THE decision by the government to nullify results for the November 2017 Ordinary Level English Language Paper 2 and have it retaken by all students on February 16 has caused a lot of consternation among parents.
We believe Primary and Secondary Education minister Paul Mavima did not think through this decision as he should have done.
How possible is it for someone who spent four years preparing for an examination to be given a week’s notice to prepare for it and comply?
What of those who were at boarding schools, who will foot their bills? Does Zimbabwe Schools Examination Council (Zimsec) bother? What of those now out of Zimbabwe?
Mavima should not experiment on the majority poor Zimbabweans children’s future simply because the Zanu PF elite’s children learn at expensive schools across the world using our sweat.
Nearly 17 years ago, then Education minister Edmund Garwe took his own life simply because he felt ashamed to have been involved in a Zimbabwe Junior Certificate examination paper leak after his daughter took it to school.
It is unfair to apportion blame that should rightly be shouldered by the floundering Zimsec to the students, many of whom had nothing to do with the leakage of the said paper before the writing of examinations.
Regrettably, examination leakages have become the norm ever since Zimsec took over the administration of national schools examinations from the United Kingdom-based Cambridge University.
In fact, this has happened year after year, which speaks to the calibre of individuals tasked with this important task. The security systems at Zimsec are clearly problematic and no doubt they need a complete overhaul.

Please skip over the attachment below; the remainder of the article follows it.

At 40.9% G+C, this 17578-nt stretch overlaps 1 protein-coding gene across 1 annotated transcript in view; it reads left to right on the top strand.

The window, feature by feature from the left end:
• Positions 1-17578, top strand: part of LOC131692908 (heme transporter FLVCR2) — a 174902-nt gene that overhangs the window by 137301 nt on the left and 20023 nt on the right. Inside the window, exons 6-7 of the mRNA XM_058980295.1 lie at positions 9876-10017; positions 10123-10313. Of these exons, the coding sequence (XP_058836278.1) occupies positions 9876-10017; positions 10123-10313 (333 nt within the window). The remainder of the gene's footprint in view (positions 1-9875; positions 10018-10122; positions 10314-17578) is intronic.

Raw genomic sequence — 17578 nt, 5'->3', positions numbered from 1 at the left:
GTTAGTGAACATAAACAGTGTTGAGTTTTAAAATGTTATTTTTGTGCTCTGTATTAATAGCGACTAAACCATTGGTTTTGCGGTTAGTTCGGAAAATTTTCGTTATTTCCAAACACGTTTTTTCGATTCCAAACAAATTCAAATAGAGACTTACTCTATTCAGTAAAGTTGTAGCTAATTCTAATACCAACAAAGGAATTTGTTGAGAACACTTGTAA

But the critical thing is having all those students that wrote the exams go back to the desk, and this is something that human rights lawyers and civil society organisations need to take up. A class action is required in this case.
One wonders why Zimsec would punish those who were not involved in the leakages for the examination body’s own laxity.
The emergence of social media, which seems to have exacerbated the problem, has caught Zimsec napping in this digital era. And for a body that purports to be an educational body, it is tragic.
One would think, naturally, Zimsec would have been a step ahead in ensuring the security of their work.
Imagine the kind of hassles and inconveniences that going back to examination centres will come with given the huge number of students affected. In fact, this places such a huge emotional burden on the students and their parents or guardians because it effectively “stalls” their plans for the future.
This is besides the financial cost that comes with having students go back to school, particularly those who were at boarding schools that are far away from their homes. A new, efficient and properly-run examination body has never been more needed than now.
We would want Mavima to fire the Bindura University vice-chancellor Eddie Mwenje-led Zimsec board, Esau Nhandara and his top staffers, and, in its place, bring a new properly-run board, before he himself resigns or wait to be fired.
Or better still, now that Zimbabwe is slowly easing back into the community of nations after the departure of former President Robert Mugabe, government can consider having Cambridge University run the local examinations syndicate, again.
The honest truth is that Zimsec has dismally failed to run our examinations, and we must admit that we need a helping hand.
Mavima has no doubt failed his 100-day target through this scandal and he has no reason to remain in the job.